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Financial Aid 101: How much did you get?

Mar 25, 2022

College admissions decisions are arriving – a joyous time for students relishing their success. A disappointing moment when dream schools say no. No matter which, these emotions will soon be overrun by the reality of making a school choice. And then figuring out how to pay the coming college bill. Lurking under it all: how much student loan debt will be required to get to graduation?

The good news: for the first time in the college admissions process, families are in the driver’s seat. Finally, they are the decision-makers.  The best-informed will consider affordability as a primary consideration. Between now and May 1st, families will receive all the information they need from the colleges, including the financial aid award letters. Now comes the task of selecting the best financial, academic and social fit. 

Understanding the components of a financial aid award letter will help many families begin the process of evaluating financial fit. 

Here’s a sample Financial Aid Award Letter: 

This financial aid award letter looks terrific – more than $36,000 in financial aid. But is this school affordable? Maybe, yes. Maybe, no. 

Here’s how to tell: 

Step 1: Look for the free-money

Grants and scholarships do not have to be repaid. The letter above shows these in items 1-4.  The federal government, states, and colleges offer need-based grants to students with the greatest need. Scholarships are often merit, not income, based awards offered for some exceptional talent or uniqueness that the student will contribute to the college community. Free money is great, but be sure to know the fine print: are these one-time awards? Are there any strings attached? Is the student required to do something to maintain the award for the next three years? 

Step 2: Understand Federal Work-Study

Federal Work-Study award above purposely says “eligibility.” Federal Work-Study does not reduce the amount that a family pays when the college bill is due. It is an offer of a guaranteed job. In this case, for up to $1,000 per semester. The student will pay the full college bill when it is due but will have the opportunity to earn $2,000 over two semesters. The student does not have to accept the Work-Study award. In fact, some are able to find a higher paying part-time job without a cap. Others, may find a more appropriate job offering direct experience in their field of interest. 

Step 3: Know that Loans need to be Repaid

Loans are “awarded,” but they will need to be repaid. First-year students may borrow up to $5,500 from the federal government. Second-year students may borrow up to $6,500 and upperclassmen $7,500 per year. In the example above, the school packaged both a Subsidized Federal Direct Loan and an Unsubsidized Federal Direct Loan. While in school, the student will have the choice to either pay the monthly interest on the Unsubsidized Direct Loan or allow it to capitalize. Capitalized interest is the amount of interest that is due but unpaid each month. The principal amount of the loan increases each month by the amount of capitalized interest. To minimize student loan debt, borrowers should try to pay the interest on Unsubsidized Direct Loans while in school.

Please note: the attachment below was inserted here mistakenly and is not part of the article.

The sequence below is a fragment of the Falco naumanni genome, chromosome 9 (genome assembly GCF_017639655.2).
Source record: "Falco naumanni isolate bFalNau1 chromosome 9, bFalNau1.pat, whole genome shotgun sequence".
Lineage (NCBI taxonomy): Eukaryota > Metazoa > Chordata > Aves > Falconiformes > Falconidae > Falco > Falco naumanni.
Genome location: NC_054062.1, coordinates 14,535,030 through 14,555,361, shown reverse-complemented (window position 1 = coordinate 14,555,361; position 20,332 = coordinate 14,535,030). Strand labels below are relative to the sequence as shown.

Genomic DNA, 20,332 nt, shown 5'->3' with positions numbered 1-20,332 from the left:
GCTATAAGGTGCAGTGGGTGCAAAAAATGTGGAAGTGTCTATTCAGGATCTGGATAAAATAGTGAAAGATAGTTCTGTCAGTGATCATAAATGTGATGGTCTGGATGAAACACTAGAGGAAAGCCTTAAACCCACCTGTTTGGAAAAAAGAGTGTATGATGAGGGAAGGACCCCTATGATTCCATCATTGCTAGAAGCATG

Subsidized Direct Loans are offered to students from lower-income families. The government pays the interest on the loans while the student is in school. Therefore, there is no capitalized interest.  The amount initially borrowed does not increase while a student is studying.

Step 4: Is there any unmet need?

Finally, look carefully to find the “unmet need” – the amount owed after taking financial aid into account. This is the amount of tuition, room and board, and mandatory fees not covered by the financial aid package. Here, unmet need is labeled “Your estimated remaining cost” totaling $18,626.  After taking $5,500 of student loans and assuming $2,000 of Work-Study earnings, the student still needs to come up with over $18,000 for the unmet need. Other expenses such as books, travel expenses and pocket money to get through freshman year will also be incurred.  In this example, the total out-of-pocket cost to the family for freshman year is likely to exceed $20,000.  So, is this college affordable for the family? 

Step 5: Determine if this College is Affordable

Maybe. If the family has the means to raise approximately $20,000 from some combination of: 

  • Savings 
  • Current income from parents applied perhaps to a Tuition Payment Plan 
  • More loans such as the Federal Plus Loan or private credit loans 

If the family does not have access to savings, current income or additional loans, this school is not affordable. 

Step 6: Consider all Four Years

Above, we consider the financing picture for one year. It is highly likely that the family would have to have more than $80,000 of additional funding to get to graduation. This example shows how quickly college debt can become an albatross. 

Moving from the joy of receiving acceptance to the reality of paying the college bill can be sobering. Sometimes a student’s best option is to choose a lower-cost school, start at a community college and transfer, or take a gap year to earn more money to make a dream school affordable. Although these choices can be emotionally difficult, realistically considering affordability before sending a check to secure a spot in the freshman class could result in a family avoiding a lifetime of regret for borrowing excessively for college. 

Digging into financial aid award letters will help identify the colleges which best fit financially and will help families avoid excessive borrowing to achieve their children’s dream of college.